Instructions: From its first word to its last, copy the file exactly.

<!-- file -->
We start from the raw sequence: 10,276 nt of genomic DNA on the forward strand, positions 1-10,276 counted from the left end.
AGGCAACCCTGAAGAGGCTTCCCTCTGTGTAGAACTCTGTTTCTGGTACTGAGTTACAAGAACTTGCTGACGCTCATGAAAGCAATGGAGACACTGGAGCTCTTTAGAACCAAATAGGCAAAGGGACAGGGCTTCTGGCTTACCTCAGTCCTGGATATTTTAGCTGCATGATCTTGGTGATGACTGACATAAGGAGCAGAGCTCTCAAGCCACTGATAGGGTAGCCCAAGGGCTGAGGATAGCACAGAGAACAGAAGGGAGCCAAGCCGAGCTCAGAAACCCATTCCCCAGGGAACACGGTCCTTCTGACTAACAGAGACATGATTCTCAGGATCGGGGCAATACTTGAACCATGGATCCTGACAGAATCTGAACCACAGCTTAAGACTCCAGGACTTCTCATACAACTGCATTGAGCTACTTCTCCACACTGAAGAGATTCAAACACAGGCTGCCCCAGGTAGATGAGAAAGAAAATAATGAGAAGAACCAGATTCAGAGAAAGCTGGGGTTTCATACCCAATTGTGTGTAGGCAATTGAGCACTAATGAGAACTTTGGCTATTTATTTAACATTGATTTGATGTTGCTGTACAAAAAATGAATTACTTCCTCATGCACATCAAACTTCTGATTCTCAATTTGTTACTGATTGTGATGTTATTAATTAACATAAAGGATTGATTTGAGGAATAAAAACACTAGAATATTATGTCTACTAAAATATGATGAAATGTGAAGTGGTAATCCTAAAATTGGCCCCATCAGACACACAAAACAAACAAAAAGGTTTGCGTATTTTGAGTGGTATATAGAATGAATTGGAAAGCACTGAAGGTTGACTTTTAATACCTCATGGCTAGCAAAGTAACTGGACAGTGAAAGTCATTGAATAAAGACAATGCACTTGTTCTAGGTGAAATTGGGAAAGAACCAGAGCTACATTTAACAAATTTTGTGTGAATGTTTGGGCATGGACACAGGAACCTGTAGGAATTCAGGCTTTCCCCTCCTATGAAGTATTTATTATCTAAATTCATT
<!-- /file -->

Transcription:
We start from the raw sequence: 10,276 nt of genomic DNA on the forward strand, positions 1-10,276 counted from the left end.
AGGCAACCCTGAAGAGGCTTCCCTCTGTGTAGAACTCTGTTTCTGGTACTGAGTTACAAGAACTTGCTGACGCTCATGAAAGCAATGGAGACACTGGAGCTCTTTAGAACCAAATAGGCAAAGGGACAGGGCTTCTGGCTTACCTCAGTCCTGGATATTTTAGCTGCATGATCTTGGTGATGACTGACATAAGGAGCAGAGCTCTCAAGCCACTGATAGGGTAGCCCAAGGGCTGAGGATAGCACAGAGAACAGAAGGGAGCCAAGCCGAGCTCAGAAACCCATTCCCCAGGGAACACGGTCCTTCTGACTAACAGAGACATGATTCTCAGGATCGGGGCAATACTTGAACCATGGATCCTGACAGAATCTGAACCACAGCTTAAGACTCCAGGACTTCTCATACAACTGCATTGAGCTACTTCTCCACACTGAAGAGATTCAAACACAGGCTGCCCCAGGTAGATGAGAAAGAAAATAATGAGAAGAACCAGATTCAGAGAAAGCTGGGGTTTCATACCCAATTGTGTGTAGGCAATTGAGCACTAATGAGAACTTTGGCTATTTATTTAACATTGATTTGATGTTGCTGTACAAAAAATGAATTACTTCCTCATGCACATCAAACTTCTGATTCTCAATTTGTTACTGATTGTGATGTTATTAATTAACATAAAGGATTGATTTGAGGAATAAAAACACTAGAATATTATGTCTACTAAAATATGATGAAATGTGAAGTGGTAATCCTAAAATTGGCCCCATCAGACACACAAAACAAACAAAAAGGTTTGCGTATTTTGAGTGGTATATAGAATGAATTGGAAAGCACTGAAGGTTGACTTTTAATACCTCATGGCTAGCAAAGTAACTGGACAGTGAAAGTCATTGAATAAAGACAATGCACTTGTTCTAGGTGAAATTGGGAAAGAACCAGAGCTACATTTAACAAATTTTGTGTGAATGTTTGGGCATGGACACAGGAACCTGTAGGAATTCAGGCTTTCCCCTCCTATGAAGTATTTATTATCTAAATTCATT